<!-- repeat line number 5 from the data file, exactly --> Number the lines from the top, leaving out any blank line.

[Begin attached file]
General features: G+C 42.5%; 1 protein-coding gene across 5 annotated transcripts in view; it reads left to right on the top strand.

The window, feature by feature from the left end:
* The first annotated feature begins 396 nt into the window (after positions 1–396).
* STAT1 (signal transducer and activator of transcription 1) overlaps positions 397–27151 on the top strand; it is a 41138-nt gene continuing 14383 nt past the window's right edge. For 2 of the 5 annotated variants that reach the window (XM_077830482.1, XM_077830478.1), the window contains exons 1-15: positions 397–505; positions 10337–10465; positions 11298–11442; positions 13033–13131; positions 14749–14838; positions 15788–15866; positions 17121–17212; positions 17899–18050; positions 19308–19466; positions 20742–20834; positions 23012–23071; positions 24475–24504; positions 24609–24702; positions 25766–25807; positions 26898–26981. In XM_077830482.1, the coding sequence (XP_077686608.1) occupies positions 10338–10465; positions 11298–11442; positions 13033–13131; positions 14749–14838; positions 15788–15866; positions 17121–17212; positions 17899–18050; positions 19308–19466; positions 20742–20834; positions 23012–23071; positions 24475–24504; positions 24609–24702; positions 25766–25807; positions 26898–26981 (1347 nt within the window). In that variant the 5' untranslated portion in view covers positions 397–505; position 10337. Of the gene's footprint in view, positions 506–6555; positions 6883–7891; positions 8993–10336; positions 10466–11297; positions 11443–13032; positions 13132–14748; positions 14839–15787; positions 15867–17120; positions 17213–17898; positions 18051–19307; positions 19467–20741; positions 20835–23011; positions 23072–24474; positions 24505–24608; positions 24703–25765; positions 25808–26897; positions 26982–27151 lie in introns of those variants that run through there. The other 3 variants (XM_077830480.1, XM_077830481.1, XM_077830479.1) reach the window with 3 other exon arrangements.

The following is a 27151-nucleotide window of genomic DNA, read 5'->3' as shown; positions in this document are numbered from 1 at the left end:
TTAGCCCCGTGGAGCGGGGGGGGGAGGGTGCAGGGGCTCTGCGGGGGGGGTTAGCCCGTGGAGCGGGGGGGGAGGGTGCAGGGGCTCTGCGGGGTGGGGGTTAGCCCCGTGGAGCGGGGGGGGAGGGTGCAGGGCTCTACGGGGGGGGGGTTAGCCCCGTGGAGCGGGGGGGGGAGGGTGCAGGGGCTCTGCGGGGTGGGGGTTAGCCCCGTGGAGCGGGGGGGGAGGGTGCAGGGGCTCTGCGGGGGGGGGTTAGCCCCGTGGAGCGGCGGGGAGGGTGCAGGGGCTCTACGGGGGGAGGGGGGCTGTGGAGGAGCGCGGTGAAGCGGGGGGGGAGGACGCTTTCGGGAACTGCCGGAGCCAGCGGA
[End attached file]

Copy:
The following is a 27151-nucleotide window of genomic DNA, read 5'->3' as shown; positions in this document are numbered from 1 at the left end: